Since Ali’s essay, they have sent out words written by Pakistani poet Faiz Ahmed Faiz, Bengali polymath Rabindranath Tagore and author Ismat Chugtai, among others.

“We are not focused entirely on high-brow literature,” said Jha. “We are trying to uncover ideas. We have covered Gandhi’s letters exhorting Adolf Hitler to avoid war, a humourous poem by British-born Indian scientist, John Burdon Sanderson Haldane, on living with cancer that eventually claimed his life.”

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In the letters to Hitler, Gandhi asks the German to shun the method of war which may reduce humanity to a savage state. “Much has been speculated about whether these letters actually reached Hitler. Sadly, most sources point to the fact they never did, most likely because of interception by British authorities,” says the accompanying note.

When they started, Drabu and Jha did not really have a target audience in mind, but over the past few months, they have seen unlikely readers take an interest in Daak. “We had our first event on February 11 at the OddBird theatre in Delhi—a poetry reading session in eight different languages—and the audience that showed up there was completely different from anything we had in mind,” said Drabu. “These were people who were lawyers, or those working in the corporate sector, businessmen and most of them were non-readers who had just come there to experience poetry. They had this sense of appreciation for poetry and regional language but just not the time to read it, so a lot of them started following our blog and wrote to us telling us that it’s easily readable and that they have been looking for something like Daak.”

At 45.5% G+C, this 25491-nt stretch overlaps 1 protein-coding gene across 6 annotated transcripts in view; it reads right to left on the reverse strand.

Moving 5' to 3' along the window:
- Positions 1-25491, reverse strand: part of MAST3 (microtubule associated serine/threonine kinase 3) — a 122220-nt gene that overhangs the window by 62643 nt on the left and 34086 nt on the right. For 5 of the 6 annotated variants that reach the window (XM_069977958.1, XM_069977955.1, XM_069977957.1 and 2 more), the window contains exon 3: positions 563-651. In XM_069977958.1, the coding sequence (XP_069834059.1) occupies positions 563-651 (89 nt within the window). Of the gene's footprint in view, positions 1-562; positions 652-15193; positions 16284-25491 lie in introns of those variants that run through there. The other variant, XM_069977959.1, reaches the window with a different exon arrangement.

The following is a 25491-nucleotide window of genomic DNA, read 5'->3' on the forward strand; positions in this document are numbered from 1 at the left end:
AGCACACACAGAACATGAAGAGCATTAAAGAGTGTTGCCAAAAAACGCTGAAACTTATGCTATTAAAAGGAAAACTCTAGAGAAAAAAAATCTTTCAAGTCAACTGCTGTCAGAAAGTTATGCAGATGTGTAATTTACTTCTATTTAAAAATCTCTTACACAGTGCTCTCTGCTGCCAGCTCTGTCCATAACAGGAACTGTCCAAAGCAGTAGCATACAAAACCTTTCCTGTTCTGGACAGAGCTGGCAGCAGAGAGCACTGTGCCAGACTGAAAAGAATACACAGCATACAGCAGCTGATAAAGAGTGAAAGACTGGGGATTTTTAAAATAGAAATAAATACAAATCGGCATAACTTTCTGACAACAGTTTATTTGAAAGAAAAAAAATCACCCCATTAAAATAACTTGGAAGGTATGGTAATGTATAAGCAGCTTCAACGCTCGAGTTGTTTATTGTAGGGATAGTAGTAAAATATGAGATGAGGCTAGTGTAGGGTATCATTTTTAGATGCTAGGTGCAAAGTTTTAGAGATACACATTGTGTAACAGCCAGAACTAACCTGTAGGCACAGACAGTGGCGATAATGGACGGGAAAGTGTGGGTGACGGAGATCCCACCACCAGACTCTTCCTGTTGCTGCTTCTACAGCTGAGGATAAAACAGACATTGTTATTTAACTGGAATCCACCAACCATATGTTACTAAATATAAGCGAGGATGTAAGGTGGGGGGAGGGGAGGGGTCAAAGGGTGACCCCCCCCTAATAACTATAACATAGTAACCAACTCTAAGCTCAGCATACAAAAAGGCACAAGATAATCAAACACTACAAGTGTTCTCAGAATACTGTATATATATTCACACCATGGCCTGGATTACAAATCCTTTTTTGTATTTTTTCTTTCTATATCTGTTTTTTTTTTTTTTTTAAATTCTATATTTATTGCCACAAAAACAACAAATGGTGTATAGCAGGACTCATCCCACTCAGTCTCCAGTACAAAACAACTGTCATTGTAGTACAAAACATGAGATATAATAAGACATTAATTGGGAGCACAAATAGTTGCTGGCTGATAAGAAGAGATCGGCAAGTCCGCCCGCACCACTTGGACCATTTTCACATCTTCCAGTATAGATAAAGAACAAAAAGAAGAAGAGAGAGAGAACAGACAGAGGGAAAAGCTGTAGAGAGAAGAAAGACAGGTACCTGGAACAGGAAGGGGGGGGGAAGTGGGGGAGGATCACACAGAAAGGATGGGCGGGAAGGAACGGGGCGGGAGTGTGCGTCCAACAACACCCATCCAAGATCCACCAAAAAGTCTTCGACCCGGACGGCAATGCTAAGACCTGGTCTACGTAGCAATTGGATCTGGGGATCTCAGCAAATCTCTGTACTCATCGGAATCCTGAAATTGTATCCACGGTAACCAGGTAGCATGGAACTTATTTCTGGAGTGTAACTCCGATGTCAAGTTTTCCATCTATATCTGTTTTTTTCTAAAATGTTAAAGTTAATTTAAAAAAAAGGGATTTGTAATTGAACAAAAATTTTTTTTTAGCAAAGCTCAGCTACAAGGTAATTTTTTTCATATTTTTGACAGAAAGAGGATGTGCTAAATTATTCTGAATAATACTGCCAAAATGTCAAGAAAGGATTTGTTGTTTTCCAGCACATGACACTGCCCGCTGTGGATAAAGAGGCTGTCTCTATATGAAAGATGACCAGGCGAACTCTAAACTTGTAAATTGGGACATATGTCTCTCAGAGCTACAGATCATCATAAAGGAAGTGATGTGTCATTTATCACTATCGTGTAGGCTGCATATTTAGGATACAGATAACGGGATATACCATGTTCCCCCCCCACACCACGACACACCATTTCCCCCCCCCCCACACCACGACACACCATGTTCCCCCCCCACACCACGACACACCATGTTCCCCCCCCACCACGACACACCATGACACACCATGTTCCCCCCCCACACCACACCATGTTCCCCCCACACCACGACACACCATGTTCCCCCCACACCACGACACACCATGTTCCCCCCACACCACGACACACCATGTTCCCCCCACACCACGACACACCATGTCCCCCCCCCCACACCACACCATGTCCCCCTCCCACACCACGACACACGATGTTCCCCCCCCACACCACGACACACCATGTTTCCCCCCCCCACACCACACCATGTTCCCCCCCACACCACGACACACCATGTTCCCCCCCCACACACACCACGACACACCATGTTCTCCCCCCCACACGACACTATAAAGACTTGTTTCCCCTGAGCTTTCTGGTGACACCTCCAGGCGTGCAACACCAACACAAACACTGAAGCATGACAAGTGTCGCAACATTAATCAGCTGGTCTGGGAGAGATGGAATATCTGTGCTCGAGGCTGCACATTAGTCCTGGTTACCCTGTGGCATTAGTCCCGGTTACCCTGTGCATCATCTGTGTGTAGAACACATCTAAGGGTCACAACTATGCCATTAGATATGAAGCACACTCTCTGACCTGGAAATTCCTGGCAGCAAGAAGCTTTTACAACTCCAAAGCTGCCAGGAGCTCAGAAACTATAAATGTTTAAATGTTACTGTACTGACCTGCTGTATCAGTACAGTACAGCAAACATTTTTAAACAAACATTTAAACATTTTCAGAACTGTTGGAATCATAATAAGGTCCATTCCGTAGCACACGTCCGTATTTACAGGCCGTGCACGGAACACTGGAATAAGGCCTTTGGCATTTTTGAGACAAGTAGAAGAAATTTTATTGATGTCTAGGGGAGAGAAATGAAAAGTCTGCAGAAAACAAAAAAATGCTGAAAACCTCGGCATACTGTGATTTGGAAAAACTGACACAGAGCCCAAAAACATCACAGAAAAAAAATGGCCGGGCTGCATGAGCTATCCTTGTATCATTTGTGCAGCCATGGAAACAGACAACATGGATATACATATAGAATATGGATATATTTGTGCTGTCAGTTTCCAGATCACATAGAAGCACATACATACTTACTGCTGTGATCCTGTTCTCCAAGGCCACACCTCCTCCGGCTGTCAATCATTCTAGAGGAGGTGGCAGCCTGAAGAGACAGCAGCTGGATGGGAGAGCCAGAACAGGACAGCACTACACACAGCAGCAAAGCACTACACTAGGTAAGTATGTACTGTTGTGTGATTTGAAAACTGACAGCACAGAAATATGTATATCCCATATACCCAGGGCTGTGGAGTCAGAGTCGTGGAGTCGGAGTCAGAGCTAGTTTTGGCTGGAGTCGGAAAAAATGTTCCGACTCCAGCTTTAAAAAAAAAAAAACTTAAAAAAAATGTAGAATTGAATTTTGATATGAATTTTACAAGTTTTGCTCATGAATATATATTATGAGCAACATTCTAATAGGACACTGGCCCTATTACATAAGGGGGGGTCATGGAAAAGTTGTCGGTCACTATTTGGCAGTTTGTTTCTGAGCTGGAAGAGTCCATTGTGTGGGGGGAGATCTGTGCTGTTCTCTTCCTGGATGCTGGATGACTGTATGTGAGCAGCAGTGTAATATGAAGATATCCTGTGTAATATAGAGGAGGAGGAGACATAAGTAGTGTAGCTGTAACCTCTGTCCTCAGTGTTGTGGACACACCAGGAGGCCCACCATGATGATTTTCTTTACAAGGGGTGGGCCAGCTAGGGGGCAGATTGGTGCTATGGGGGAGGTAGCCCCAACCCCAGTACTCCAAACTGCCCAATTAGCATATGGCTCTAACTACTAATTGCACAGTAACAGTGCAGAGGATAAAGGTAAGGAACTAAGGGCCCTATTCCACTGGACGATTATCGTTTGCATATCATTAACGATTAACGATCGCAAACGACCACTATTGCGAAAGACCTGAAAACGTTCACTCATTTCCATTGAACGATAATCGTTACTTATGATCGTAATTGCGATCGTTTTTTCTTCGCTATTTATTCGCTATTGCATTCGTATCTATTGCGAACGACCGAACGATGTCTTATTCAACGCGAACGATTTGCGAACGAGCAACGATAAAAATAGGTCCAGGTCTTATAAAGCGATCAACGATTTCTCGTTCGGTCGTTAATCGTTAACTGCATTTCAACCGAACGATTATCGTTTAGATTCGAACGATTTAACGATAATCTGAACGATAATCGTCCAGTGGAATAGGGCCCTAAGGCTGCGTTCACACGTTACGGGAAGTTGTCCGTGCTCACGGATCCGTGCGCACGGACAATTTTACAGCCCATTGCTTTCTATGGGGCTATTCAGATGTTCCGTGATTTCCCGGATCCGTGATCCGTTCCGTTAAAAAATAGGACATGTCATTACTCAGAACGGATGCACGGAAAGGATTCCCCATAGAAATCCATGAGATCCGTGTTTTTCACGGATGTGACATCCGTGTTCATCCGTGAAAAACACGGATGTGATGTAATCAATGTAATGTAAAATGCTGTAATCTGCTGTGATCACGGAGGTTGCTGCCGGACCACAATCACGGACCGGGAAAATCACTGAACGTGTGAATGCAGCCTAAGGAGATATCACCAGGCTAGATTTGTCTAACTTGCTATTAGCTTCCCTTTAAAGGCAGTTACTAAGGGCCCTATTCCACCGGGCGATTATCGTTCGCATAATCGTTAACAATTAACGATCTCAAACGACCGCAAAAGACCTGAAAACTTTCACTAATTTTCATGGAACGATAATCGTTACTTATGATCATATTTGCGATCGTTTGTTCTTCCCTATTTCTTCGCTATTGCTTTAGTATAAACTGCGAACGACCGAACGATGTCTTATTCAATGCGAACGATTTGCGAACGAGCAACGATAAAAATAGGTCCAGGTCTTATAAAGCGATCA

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Daak has also found a large audience among Indians living abroad and students of South Asian studies, who have written in with suggestions on who or what could be included in the letters.

“For regional literature we have really depended a lot on our readers and our mentors,” said Jha “It’s not like we already had a big bank of knowledge but are in the process of uncovering writers, authors, movements, artists and pieces.”

Daak has featured posts written originally in Assamese, Kannada, Bhojpuri and Kashmiri, among others. One such post is by Assamese poet Hiren Bhattarcharyya which has been translated by Pradip Acharya into English.

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“His poetry brings up the lush imagery of nature; of paddy fields, of waves of green, of ripples in the air and of gushing rains…. The Internet tells us that he added the word ‘shosyoghran’, a beautiful word for the smell of harvest, to the Assamese dictionary,” the post informs the reader.

After receiving many requests for physical postcards, Drabu and Jha sent out around 70 postcards to their readers’ homes in February. “We did it as a thank you to our readers really, but maybe we will continue doing this if there is consistent demand for it,” said Jha.

Longing for the Divine: Manikkavacakar’s Bhakti Poems. Image courtesy: Daak.